The Day War Came

Book review by
Jan Carr, Common Sense Media
The Day War Came Book Poster Image
Poignant but haunting story of child refugee offers hope.

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A lot or a little?

The parents' guide to what's in this book.

Educational Value

Introduction to war and its effects: explosions, noise, smoke, destruction, loss of life. Information about refugees and ways they travel: by foot, truck, bus, boat. Refugee camps pictured. In school, the kids learn that tadpoles develop into frogs.

Positive Messages

We can be kind and welcome refugees who are fleeing war-torn lands. There are ways to include refugees in our communities. When there's trouble, there are often people who'll reach out to help. Dedicated "to children who are lost and alone, and to those who help them."

Positive Role Models & Representations

The girl narrator is brave, setting off by herself in a stream of other refugees. When she reaches the refugee camp, she wanders off to the nearby town in hopes of finding normalcy. The boy from the school is kind and openhearted and reaches out. With his classmates, he provides a way for her and the other refugee children to join the school.

Violence & Scariness

The war arrives with smoke, fire, noise. Explosions bring down the roof of the school, turn the town to rubble. The girl's house is destroyed, as is her family. She flees alone on foot, in a truck, on a boat. Tiny shoes wash up on the sand, implying a child drowned.

Language

What parents need to know

Parents need to know that The Day War Came, by Nicola Davies and illustrator Rebecca Cobb, was published in association with the organization Help Refugees. British author Davies conceived the book in 2016 when the United Kingdom refused refuge to 3,000 unaccompanied children. The story of a young girl fleeing war is told clearly and simply, in ways kids can understand. The girl's school, home, and town are destroyed. Descriptions of the war are graphic enough to convey what's happening, but the worst details, including loss of her family, are muted or implied, not stated outright. Ultimately, the book is hopeful, since help is offered unexpectedly when the girl arrives at a refugee camp. And since it's offered by another child, it provides the clear model that kids can be openhearted and try to help others.

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What's the story?

In THE DAY WAR CAME, a girl and her classmates are enjoying their morning when war comes "like a spattering of hail, a voice of thunder," with "smoke and fire and noise." Her town's reduced to rubble, and "I can't say the words that tell you about the blackened hole that had been my home." Now all alone, she sets off with a stream of refugees on foot, on trucks, and "on a boat that leaked and almost sank." When she arrives at a refugee camp, she wanders into the neighboring town and spies a class of kids at school. The teacher turns her away, saying there's "no chair for you to sit on." But a boy in the class follows her back to camp, bringing a chair "so you can come to school ... My friends have brought theirs, too, so all the children can come to school." The refugee children walk back to school together, "on a road lined with chairs."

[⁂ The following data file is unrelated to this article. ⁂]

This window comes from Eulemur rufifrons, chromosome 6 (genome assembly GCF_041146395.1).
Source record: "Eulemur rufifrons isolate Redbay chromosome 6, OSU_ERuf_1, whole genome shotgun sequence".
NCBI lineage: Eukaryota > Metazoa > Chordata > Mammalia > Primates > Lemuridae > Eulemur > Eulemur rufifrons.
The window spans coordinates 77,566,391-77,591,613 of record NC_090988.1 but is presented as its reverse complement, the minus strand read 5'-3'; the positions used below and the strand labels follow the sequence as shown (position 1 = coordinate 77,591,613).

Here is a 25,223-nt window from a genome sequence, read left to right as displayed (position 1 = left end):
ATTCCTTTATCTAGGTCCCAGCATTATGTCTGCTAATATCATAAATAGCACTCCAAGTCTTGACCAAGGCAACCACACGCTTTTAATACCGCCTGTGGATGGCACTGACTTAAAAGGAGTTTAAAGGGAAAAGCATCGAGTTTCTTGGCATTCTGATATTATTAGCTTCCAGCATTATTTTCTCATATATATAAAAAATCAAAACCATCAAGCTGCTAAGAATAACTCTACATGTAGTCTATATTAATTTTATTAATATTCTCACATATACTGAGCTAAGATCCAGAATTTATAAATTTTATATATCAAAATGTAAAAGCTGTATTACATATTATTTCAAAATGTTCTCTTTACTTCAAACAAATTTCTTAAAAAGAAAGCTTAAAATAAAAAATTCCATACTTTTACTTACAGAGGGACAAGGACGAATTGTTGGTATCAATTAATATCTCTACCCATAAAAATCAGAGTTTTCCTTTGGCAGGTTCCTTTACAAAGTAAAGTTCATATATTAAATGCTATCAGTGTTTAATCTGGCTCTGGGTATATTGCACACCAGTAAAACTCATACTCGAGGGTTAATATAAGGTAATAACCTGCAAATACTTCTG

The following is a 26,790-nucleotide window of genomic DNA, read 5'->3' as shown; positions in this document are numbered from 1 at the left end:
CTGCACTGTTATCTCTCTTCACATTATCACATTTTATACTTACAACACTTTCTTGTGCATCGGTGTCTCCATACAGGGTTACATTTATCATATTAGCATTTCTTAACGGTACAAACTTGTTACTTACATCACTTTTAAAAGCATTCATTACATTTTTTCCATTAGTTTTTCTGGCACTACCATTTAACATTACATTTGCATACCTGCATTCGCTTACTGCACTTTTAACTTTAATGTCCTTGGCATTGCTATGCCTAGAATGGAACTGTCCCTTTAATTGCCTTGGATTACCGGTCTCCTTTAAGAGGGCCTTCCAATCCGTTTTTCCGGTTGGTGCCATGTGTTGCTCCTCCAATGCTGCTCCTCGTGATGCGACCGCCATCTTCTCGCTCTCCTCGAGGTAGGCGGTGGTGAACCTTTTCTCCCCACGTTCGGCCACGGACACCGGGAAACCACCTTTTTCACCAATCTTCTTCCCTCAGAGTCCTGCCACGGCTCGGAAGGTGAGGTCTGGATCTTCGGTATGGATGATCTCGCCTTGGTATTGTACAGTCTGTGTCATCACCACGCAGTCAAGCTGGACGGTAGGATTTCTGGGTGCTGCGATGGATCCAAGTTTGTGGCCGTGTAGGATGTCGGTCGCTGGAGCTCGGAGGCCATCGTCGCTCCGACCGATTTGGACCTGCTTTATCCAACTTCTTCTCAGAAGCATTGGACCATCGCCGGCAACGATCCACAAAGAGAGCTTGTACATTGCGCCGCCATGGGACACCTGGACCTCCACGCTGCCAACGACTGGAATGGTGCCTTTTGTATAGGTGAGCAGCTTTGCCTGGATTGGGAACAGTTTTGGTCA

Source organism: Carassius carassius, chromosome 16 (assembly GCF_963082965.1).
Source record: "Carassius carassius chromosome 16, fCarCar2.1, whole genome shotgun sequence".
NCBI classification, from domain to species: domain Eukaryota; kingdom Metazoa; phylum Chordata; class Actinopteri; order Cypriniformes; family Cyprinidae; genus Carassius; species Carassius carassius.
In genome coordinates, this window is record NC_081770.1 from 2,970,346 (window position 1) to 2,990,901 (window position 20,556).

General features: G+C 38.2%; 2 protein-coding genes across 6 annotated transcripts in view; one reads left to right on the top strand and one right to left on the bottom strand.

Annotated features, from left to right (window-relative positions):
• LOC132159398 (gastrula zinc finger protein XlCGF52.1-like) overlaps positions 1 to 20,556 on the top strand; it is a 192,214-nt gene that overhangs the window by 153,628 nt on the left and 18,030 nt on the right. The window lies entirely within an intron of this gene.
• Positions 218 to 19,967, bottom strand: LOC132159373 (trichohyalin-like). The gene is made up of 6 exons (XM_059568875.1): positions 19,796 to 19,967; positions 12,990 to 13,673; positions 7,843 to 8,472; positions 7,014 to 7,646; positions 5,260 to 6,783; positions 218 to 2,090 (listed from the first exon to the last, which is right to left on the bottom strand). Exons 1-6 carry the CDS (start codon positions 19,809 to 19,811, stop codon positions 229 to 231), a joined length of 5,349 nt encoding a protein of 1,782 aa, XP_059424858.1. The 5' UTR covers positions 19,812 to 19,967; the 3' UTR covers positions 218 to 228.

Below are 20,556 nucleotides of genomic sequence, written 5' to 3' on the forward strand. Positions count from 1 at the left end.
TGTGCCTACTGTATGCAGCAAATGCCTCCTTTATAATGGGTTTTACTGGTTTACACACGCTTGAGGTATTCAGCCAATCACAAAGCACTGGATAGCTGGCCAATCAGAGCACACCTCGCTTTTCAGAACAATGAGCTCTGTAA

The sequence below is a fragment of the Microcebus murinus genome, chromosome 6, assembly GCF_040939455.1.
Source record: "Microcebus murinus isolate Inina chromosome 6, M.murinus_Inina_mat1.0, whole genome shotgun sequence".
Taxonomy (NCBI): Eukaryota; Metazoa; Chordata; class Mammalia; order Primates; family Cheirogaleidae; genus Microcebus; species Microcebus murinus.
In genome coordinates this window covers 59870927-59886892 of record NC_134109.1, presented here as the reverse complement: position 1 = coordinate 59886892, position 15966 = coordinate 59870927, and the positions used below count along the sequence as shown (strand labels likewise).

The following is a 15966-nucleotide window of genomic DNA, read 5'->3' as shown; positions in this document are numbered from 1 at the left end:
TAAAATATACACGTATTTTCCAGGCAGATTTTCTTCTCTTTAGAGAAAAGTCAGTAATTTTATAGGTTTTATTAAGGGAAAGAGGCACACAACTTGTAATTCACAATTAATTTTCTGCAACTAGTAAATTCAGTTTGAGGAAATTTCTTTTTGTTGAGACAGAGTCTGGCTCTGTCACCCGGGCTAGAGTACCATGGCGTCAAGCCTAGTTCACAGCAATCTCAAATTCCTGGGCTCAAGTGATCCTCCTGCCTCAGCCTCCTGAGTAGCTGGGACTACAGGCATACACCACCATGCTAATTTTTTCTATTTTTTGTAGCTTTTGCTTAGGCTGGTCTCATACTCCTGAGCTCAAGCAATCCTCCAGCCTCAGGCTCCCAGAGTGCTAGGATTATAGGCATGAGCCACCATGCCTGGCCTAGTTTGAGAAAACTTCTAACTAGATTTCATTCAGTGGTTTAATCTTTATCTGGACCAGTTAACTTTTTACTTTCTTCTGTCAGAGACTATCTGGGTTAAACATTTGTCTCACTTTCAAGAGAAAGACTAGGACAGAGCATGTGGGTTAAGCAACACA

Is it any good?

This moving, haunting story of a young refugee draws its power from its simplicity, as the girl herself tells her own story, observing what's happening around her in ways kids can absorb. The Day War Came is frank and heartbreaking, but gentle. Author Nicola Davies makes clear this kid is like any other. As her day begins, "My mother made my breakfast, kissed my nose, and walked me to school," where she learned about volcanoes, sang a song about tadpoles, and drew a picture of a bird. Then, "war came," and her home and town are reduced to "rubble," and, though it's downplayed, she loses her family. "War took everyone. I was ragged, bloody, all alone." But when she peers in a school window near her refugee camp, she sees kids "learning all about volcanoes, and singing, and drawing birds." And a kindhearted act of welcome and inclusion from a boy in the class infuses the story with hope.

Rebecca Cobb's art is as affecting as the text. At the start, the girl is smiling, though ominous helicopters loom in the background. The scenes of war and refugee camp contrast starkly, gray and drained of color, and her journey includes images familiar from the news: people crammed into overcrowded trucks and boats. But when she wanders from the camp into the nearby town, we again see color -- bright window boxes and shops with produce -- as well as a foreshadowing glimpse of the boy who will help. This poignant and affecting book can open hearts and connect readers to a difficult subject.

Talk to your kids about ...

  • Families can talk about the girl in The Day War Came. Before the war came, was her life at all like yours? How did you feel when she had to leave her home all alone? How did you feel when the boy at the end helped her?

  • Are there refugees or immigrants in your community? Who helps them adjust to their new lives and surroundings? Can you think of ways you might be able to help?

  • How do the pictures of the war and the refugee camp look different from the ones of the girl's home and the town? How does she feel in the dark pictures? In the brighter ones?

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